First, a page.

Freeze Potatoes to Save Time and Money
Potatoes—including white potatoes and sweet potatoes, will last for weeks at room temperature and up to a month or so if kept in a cool, dark place with good ventilation. (See How to Store Potatoes to learn how to store them properly.) But did you know they can also be frozen and can last for several months if prepped and frozen properly? It's true, and when you consider that potatoes are often sold in large 5-pound bags, freezing starts to sound like a very smart option. Add in the affordability, versatility and ease of cooking potatoes and you'll be stocking your freezer with spuds all the time. Plus, for some dishes freezing the potatoes can actually improve their texture and flavor. For everything you need to know about freezing potatoes and sweet potatoes, including how to freeze french fries and mashed potatoes, read on.
How to Freeze Potatoes
The key to freezing potatoes and sweet potatoes—whether for fries, hash browns or even simple roasted wedges—is to partially cook them first. Because they contain so much water, raw potatoes don't freeze well and can turn mushy, watery or even grainy. Cooking before freezing might seem like a hassle but instead think of it as a time saver. Partially cooked potatoes require less oven time, which is especially helpful for holidays and special occasions when there are a lot of dishes competing for time and space in the oven.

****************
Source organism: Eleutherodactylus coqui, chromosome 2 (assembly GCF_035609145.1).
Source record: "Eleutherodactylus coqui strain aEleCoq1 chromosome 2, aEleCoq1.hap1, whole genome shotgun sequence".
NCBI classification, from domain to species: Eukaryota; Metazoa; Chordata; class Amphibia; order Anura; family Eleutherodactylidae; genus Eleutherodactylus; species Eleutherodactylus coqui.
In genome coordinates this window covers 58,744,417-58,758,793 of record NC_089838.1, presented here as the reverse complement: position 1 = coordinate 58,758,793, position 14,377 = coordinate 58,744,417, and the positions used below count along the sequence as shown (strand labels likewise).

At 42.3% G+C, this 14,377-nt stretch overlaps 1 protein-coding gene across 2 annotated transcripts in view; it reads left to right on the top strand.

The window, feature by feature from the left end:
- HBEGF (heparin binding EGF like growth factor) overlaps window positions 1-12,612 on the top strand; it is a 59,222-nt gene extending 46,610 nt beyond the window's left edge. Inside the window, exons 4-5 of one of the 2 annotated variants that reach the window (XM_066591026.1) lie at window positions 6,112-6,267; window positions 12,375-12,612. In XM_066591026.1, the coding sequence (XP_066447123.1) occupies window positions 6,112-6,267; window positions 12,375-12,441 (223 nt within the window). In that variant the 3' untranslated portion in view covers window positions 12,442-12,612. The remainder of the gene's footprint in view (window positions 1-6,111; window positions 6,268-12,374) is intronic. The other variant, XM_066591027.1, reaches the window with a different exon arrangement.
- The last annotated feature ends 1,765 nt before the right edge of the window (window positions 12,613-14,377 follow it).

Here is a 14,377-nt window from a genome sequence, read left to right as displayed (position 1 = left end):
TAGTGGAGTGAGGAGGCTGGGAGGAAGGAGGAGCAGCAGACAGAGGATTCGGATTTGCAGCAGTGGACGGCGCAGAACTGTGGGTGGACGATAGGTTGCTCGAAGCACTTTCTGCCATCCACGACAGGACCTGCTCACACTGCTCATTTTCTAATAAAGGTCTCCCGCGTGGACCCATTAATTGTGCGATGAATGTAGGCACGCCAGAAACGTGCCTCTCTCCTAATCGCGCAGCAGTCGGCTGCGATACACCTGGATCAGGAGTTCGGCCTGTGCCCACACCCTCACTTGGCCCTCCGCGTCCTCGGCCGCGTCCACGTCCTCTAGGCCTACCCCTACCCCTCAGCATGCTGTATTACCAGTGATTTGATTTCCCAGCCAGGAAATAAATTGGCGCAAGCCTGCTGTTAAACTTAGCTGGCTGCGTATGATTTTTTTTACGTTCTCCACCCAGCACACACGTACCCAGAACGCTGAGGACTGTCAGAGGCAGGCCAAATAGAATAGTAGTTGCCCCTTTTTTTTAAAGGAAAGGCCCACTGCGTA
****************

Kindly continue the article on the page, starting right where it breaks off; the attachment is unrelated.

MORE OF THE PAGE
Whether you peel potatoes for freezing is up to you, but as with all ingredients, it's important to only freeze potatoes that are still at the peak of freshness and not those that should really go in the compost bin. Freeze potatoes in airtight freezer bags, preferably in a single layer for quicker freezing and defrosting, and always date and label the bag, so you can keep track of what's in your freezer and food doesn't go to waste.
Frozen potatoes can often be used straight from the freezer, but if do want to thaw them first, always defrost them in the refrigerator. You may find the taste or texture to be a bit different than if you used fresh potatoes, so check doneness to be sure you don't overcook your potatoes. You can freeze sweet potatoes using the same methods as for regular potatoes but the timing may differ slightly.
How to Freeze Potatoes for Roasting
Freezing potatoes that you plan to roast not only saves time but can actually make for extra crunchy spuds. Peel potatoes, if desired, then cut into wedges, cubes or chunks and blanch in boiling water until they are tender but still have some bite. Cooking times will vary depending on the potato variety and how large or small the pieces you cut them into are, but what's important is that the potatoes should not be fully cooked. Drain the potatoes then plunge them into a bowl of ice water to stop the cooking process, drain again and let cool completely. Spread the potatoes in an even layer on a baking sheet, making sure they are not touching, then freeze for 6 to 12 hours, or until solid. Next, transfer the potatoes to airtight freezer bags and freeze for up to 3 months. When ready to roast, toss the frozen potatoes with olive oil, season with salt and pepper and roast until golden and crisp.
How to Freeze French Fries